“We need to talk about sexual health in different ways,” she says. “What a 13-year-old wants to know is not the same as what a 60-year-old post-menopausal woman wants to know. These services are essential.”
In addition to her own thesis work on sexual health, Ollivier has been part of research projects looking at the prevalence of hypertension and atrial fibrillation in Zambia, and maternal–child health projects in Tanzania and Jamaica. At Dalhousie, she has been both a research assistant and a teaching assistant.
At 25, Ollivier has racked up an impressive list of academic achievements. She has received doctoral and pre-doctoral scholarships, including a Killam Predoctoral Scholarship, a Dalhousie President’s Award, the Rising Star Award from the Nova Scotia College of Nursing, leadership awards, and academic awards. She also was the valedictorian for her undergraduate nursing class.
Even more impressive are her volunteer credentials. Despite her heavy academic schedule, and working casual shifts at the IWK Health Centre on the Adult Surgical Unit (Women’s Health), Ollivier has made time to serve as a medical attendant at the Alzheimer Society of Nova Scotia’s annual walk and contribute to the IWK’s Nursing Quality and Research Council. She is co-chair of the Dalhousie Graduate Nursing Society and a student representative on several School of Nursing committees.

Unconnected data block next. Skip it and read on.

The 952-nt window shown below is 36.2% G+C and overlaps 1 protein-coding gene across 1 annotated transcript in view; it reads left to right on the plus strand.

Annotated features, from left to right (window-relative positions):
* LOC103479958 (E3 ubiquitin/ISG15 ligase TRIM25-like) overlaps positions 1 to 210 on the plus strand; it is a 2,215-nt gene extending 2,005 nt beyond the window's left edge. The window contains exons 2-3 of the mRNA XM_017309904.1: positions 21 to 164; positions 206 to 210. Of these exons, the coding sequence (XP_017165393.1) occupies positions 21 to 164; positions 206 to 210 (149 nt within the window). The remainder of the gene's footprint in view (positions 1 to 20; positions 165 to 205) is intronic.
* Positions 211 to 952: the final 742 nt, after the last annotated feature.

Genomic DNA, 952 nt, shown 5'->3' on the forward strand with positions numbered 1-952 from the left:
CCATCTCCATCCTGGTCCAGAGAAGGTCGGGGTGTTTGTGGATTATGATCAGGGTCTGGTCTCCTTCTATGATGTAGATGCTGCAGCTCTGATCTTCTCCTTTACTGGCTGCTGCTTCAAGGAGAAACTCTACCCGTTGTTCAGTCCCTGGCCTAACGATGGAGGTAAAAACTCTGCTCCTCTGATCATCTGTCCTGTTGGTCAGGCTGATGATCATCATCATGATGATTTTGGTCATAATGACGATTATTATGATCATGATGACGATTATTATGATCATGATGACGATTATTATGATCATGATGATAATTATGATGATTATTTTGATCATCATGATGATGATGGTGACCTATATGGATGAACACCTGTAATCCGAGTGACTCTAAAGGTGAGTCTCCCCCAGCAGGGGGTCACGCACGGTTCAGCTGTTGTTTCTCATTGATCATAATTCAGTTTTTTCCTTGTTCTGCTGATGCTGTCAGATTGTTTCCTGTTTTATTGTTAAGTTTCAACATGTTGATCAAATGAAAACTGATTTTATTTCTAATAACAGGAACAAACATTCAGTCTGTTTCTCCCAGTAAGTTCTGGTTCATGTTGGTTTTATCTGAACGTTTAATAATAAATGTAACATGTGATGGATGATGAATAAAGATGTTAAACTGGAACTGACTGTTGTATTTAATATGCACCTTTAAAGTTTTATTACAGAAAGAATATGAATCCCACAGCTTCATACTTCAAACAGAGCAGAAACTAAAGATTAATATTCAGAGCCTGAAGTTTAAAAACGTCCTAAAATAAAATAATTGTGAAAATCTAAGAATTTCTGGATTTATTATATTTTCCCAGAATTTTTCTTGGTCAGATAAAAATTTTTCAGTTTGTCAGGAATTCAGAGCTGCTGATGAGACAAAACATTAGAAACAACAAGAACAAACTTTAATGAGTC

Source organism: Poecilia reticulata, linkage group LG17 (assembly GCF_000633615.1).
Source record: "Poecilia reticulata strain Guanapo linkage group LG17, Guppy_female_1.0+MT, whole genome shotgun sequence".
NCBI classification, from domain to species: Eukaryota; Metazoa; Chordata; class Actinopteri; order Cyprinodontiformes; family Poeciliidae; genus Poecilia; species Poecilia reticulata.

Grandmother fostered community service
Ollivier’s sense of community responsibility was fostered by her grandmother, Louisette Ollivier, who provided pastoral care for more than 25 years in Calgary, AB, where Rachel Ollivier grew up. Louisette, who sometimes took care of her grandchildren, would bring them with her when she visited people at the hospitals.
“I saw the connections she made and the smile she put on people’s faces when she came into the room,” Ollivier says. “It’s a very special space that we tread as health care providers, taking part in very intimate parts of people’s lives. It’s an immense privilege, and it’s what has kept me in nursing and will, hopefully, keep my passion alive for years to come.”
To balance her full schedule of studying, work, and community service, Ollivier likes to run, hike, swim, and spend as much time outdoors as possible. When she’s studying, she listens to classical piano music to help her focus, but Beyoncé gets her on the dance floor. She visits her parents in Alberta three times a year, trying to go for at least a month at a time, and is also closely connected to her younger sister and brother.
Ollivier doesn’t have much time to read just for fun, she says—the most recent book she enjoyed was Neurosurgery in Calgary: The First Fifty Years by Doris Annear, Audrey Cerkvenac, and Moira Hogg. The book is about the importance of interdisciplinary teamwork—Ollivier’s mantra.
Learning from others keeps her inspired, and her family and friends fuel everything Ollivier does, she says.
“There are a lot of invisible hands and minds—thesis co-supervisors, family, friends, my unit manager— they all play different parts in helping me to do my best,” Ollivier says. “A lot of people don’t have that, and I recognize my fortunate and privileged position in being able to go after my dreams.”